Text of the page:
Yet too often I find myself binge-watching for other less noble and less enjoyable reasons — much in the way that, say, the concept of binge-eating doesn’t exactly conjure culinary discernment or unmitigated enjoyment. I’m binge-watching to simply get a show off my plate — I’m purge-watching, basically. (Purging being another term with unfortunate food associations.) For some reason, it’s very easy to quit a weekly show mid-season, or even after one less-than-enticing episode. But because there’s always one more Daredevil to devour, I feel compelled to consume them all. I found it very easy to part ways with Gotham after sampling the pilot, and haven’t looked back. Did Gotham get better? Maybe — but I don’t really mind missing out on a pretty good show. The dilemma of the cornucopic modern TV age is not that you won’t see a pretty good show you might enjoy; it’s that you’ll waste too much time watching a pretty bad show that you don’t enjoy — which is precisely the temptation that binge-watching presents.
There are concrete creative drawbacks to the binge-watching model as well. As this review points out, watching a show’s episodes back-to-back-to-back, without the buffer of a week in between, often highlights repetitious crutches and lazy narrative shortcuts. (For example, in Daredevil, Foggy Nelson seems to spend 60 percent of his screen time getting drunk late at night, then banging on the doors of people who aren’t home.) With a traditional show like The Good Wife, the creators can respond to public reaction and course-correct, as happened with a widely unloved plotline about the character Kalinda and her husband Nick. With the binge-watchable 13-episode season-dump, there is no course correction. Daredevil’s writers have no opportunity to, say, shelve the Foggy-and-Karen-as-junior-detectives subplot while giving more screen time to Wilson Fisk. And while binge-watching offers the page-turner-ish promise of consuming a thrilling story at your own pace, it offers almost no possibility that the show you’re consuming will get more thrilling along the way. What you see is not only what you get, it's what you’re likely to keep getting. You could argue this model better preserves the purity of the creators’ vision, since they’re not forced to respond to the audience’s whims. But one of the skills of creating compelling TV is adjusting on the fly — think of Vince Gilligan recognizing the great chemistry between Walter White and Jesse Pinkman, and keeping Pinkman around as a series regular rather than killing him off in season one, as was originally planned.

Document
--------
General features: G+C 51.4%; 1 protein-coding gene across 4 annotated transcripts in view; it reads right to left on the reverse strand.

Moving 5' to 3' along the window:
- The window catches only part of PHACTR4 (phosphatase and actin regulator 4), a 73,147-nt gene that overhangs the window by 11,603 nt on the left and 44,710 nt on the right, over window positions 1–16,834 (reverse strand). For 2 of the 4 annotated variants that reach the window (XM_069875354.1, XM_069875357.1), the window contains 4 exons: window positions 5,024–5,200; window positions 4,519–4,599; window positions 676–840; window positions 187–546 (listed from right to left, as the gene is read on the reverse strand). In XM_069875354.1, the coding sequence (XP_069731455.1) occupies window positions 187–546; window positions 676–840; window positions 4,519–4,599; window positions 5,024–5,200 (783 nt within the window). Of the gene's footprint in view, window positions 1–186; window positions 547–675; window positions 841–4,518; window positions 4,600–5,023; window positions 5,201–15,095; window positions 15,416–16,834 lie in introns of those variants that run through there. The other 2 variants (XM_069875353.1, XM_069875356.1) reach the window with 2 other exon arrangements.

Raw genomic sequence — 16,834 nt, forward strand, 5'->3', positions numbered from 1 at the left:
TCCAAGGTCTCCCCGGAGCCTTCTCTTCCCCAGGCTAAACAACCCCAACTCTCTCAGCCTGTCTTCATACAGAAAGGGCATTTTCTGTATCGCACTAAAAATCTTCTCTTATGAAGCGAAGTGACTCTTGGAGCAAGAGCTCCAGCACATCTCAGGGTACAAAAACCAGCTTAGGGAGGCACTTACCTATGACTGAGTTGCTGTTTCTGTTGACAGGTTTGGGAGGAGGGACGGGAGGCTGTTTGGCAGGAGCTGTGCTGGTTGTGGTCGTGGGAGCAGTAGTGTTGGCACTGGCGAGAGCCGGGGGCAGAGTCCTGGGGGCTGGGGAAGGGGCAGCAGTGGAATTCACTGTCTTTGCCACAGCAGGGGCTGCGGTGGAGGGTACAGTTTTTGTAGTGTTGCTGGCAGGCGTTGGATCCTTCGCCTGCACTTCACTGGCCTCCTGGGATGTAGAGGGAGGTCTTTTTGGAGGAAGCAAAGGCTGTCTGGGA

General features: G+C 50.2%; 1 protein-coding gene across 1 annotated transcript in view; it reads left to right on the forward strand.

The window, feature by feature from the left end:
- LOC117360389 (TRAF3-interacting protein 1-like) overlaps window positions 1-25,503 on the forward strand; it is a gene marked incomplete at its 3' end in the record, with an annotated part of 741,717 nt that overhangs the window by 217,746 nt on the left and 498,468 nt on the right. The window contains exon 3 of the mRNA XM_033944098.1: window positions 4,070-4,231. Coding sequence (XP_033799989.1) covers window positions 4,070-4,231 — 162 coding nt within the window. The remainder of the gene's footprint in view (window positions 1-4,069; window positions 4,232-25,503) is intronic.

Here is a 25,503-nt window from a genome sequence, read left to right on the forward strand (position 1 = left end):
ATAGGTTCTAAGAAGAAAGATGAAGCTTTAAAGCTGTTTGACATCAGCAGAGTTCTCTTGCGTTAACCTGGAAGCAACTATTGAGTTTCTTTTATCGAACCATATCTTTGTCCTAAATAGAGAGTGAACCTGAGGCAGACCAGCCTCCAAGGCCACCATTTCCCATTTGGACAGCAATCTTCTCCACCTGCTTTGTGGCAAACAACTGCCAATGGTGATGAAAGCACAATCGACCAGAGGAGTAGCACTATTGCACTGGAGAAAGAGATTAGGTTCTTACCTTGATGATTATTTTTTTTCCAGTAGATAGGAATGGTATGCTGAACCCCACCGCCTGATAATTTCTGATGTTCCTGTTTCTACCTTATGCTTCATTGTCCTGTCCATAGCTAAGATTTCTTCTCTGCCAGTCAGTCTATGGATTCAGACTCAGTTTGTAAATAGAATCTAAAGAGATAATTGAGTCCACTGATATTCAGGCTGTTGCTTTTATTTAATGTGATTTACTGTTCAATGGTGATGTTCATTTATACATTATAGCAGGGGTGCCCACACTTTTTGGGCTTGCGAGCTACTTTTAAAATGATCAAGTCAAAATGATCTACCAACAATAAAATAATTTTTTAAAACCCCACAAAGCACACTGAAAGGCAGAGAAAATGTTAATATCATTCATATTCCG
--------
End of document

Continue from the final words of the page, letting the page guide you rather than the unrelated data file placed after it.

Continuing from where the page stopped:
Mostly, though, binge-watching presents a challenge to us, the viewer. Just as we’ve trained ourselves to watch several hours of episodes nonstop, we now need to train ourselves to remember that five hours is five hours, whether you spend it finishing off Daredevil in a state of grim resolution or you spend it watching Fellini’s Satyricon twice. What was meant to signal liberty now ironically signals obligation, and we need to free ourselves from that freedom. Binge-watch, yes, but purge-watch, never.